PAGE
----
Band family bonds lead to successful seasonOctober 15, 2020
By ALLEN LAMAN
No awards, contests or state finals trip. Nearly a week after the Southridge Marching Raider Band’s 2020 season came to an end, however, members reflected Wednesday on something that the coronavirus pandemic did not take away. The group’s family spirit.
“Our band family is key for a successful season,” said Jose Nunez, a senior trumpet player in the group. “It’s not only for those trophies. Trophies, they mean something. But not as much as the family or friends you make on your ride in your marching band season.”
Lannie Butler, the band’s longtime director, rattled off the season’s COVID-19-prompted changes in list form. Modified summer rehearsals. A show designed to account for social distancing. No chance at a championship. Practice disruptions prompted by students in quarantine.
Still, even with all those obstacles, the group still pushed through and pieced together a meaningful year.
“Despite not having any competitions, it was kind of like we wanted to do something and still offer a marching band experience of some kind,” Butler said. “Where the kids could still get the skills and continue to improve that. Have an opportunity to play music and work on the basic marching skills, and all the things that go along with that, and all the education that goes with that. We didn’t want to lose that.”
He later said that taking a full year off would make coming back full force next season a challenge. So, the band performed its roughly four-minute show at home Raider football games this season, and it also played at a Dubois County showcase in Jasper and at a community performance in Huntingburg.
“Music doesn’t stop just because we’re in a pandemic,” Butler said. “Matter of fact, everybody’s using it more and more. [There’s] certainly a lot of talk about social-emotional learning and ways to express and help people. And they need it. We need it. Everybody needs it.”
Named “A Portrait of Immortal Love,” Butler described the routine as “somewhat of a Romeo and Juliet theme type show,” with music written by both Tchaikovsky and Butler. The simplified production will be revisited in 2021 in a rewritten and evolved form.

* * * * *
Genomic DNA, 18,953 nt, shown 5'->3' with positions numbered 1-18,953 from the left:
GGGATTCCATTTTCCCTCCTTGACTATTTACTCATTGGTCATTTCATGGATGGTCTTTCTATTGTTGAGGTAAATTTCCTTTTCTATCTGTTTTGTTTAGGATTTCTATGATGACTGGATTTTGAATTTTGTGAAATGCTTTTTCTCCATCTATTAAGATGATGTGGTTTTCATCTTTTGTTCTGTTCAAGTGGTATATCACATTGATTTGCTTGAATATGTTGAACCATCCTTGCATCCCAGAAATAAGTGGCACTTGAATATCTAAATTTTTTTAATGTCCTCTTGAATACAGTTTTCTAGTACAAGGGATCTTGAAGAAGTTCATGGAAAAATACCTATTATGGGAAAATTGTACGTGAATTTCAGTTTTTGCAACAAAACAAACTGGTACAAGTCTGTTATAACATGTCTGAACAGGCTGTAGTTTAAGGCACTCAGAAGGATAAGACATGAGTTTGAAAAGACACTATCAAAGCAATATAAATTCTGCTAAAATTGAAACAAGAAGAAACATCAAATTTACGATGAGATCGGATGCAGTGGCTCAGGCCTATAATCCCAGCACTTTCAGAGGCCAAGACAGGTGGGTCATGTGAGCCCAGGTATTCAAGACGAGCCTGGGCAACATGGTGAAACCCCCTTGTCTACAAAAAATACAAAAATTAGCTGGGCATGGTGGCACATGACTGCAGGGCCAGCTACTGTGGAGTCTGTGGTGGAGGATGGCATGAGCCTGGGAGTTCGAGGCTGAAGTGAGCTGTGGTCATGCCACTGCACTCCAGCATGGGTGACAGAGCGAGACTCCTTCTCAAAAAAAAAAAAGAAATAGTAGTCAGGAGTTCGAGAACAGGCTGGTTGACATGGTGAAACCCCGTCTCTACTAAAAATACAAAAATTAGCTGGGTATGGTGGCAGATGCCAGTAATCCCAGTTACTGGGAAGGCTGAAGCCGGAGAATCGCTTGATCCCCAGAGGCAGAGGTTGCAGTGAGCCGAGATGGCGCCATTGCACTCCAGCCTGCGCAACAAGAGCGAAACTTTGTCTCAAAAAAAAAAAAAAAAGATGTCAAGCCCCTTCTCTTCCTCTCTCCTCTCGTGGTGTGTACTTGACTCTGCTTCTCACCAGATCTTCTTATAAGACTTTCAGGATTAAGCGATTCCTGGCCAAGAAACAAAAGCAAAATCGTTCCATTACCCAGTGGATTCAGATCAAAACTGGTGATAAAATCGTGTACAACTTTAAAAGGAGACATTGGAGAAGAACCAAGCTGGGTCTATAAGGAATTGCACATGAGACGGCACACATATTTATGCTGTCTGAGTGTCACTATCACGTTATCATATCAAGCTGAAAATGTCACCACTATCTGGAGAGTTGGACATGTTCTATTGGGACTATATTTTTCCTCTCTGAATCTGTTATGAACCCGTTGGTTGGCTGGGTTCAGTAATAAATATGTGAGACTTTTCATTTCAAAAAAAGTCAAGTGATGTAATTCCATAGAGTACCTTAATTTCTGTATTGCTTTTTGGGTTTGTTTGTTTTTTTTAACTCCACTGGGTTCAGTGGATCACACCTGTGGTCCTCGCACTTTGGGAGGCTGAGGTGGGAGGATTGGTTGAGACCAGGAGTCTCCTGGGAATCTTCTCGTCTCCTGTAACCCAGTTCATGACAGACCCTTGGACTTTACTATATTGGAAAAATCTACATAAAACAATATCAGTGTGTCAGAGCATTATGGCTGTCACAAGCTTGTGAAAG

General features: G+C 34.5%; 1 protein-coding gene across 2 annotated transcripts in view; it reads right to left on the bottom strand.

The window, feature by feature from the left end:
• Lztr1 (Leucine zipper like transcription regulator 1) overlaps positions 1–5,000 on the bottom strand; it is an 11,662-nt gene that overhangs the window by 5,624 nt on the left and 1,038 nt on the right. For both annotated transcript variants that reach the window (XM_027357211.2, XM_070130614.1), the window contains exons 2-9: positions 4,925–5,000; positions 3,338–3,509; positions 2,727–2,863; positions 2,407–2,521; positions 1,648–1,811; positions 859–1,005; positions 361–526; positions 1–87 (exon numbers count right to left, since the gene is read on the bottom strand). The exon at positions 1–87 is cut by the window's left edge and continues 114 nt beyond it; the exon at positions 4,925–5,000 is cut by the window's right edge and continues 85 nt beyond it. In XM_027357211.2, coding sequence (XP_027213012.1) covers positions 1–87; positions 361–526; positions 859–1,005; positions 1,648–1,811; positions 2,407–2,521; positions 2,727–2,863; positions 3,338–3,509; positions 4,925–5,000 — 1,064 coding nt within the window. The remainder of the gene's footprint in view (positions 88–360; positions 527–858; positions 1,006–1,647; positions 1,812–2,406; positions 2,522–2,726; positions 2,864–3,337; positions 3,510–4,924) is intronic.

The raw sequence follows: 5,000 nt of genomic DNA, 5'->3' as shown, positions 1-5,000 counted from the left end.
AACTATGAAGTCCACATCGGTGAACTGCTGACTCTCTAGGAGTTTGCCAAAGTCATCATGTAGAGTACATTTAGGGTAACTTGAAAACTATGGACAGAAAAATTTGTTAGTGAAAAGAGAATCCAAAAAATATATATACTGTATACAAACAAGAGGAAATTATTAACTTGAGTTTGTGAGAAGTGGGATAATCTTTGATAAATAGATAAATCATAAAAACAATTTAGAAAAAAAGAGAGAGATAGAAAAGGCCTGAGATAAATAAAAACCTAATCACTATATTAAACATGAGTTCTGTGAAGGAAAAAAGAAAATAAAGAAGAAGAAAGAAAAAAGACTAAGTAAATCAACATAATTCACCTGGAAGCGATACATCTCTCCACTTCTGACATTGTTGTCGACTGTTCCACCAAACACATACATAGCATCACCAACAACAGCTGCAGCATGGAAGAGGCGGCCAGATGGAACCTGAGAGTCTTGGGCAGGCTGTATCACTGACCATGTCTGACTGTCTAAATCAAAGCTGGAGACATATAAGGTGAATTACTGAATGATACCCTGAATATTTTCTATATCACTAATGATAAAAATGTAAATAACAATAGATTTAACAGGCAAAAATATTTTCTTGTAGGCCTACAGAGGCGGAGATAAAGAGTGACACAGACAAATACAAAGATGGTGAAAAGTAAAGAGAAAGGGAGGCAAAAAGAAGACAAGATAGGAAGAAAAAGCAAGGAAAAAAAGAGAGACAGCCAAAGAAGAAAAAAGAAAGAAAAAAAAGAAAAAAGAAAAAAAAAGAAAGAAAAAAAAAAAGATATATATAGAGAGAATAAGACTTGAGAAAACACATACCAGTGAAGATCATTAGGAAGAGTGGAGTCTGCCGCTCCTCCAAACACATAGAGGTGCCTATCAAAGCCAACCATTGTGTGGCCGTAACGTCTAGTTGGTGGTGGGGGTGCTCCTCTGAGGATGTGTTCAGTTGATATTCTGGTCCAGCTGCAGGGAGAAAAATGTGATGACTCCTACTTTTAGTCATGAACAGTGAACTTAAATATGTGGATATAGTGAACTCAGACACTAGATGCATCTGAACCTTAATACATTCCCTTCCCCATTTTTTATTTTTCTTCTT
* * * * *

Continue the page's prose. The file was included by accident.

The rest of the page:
Sophomore Lindsay Echeverria served as one of the band’s leaders. The group did not have a student drum major this season — adult leadership filled that role — but Lindsay was responsible for leading fundamental exercises, warmups and more. She made it a point to motivate the kids through theme days, songs and conversations with new marchers.
“I’m someone who likes to see the positive side of things,” said Lindsay, who played the baritone in the band. “So I try to be optimistic. Especially around newer freshmen. Because first of all, marching band is just odd to them. And especially doing marching in the middle of a pandemic — that’s just more odd.”
Kenzie Robey, a junior who played clarinet with the group, was also a leader in this year’s group. She, too, made it a point to ensure the kids had positive experiences and treated each other nicely. She knows that band can serve as an escape for the students who participate in the activity. The activity makes her life better.
“I find it as something that I can always go to after school or first period in the morning to have fun and to smile throughout the day,” she said of the school’s band program. “It’s what really makes me feel loved because we’re like a big family.”
Jose said he believed that being a part of this year’s band season was “like a blessing.” During it, he created better connections with his peers and fueled momentum that will guide the Marching Raiders into 2021.
“I feel like I did, giving those younger underclassmen some hope about what’s to come in the future seasons,” he said of the drive he left with returning members. “Giving them something to look up to. Giving some of my memories, so they can make whole new memories for themselves.”
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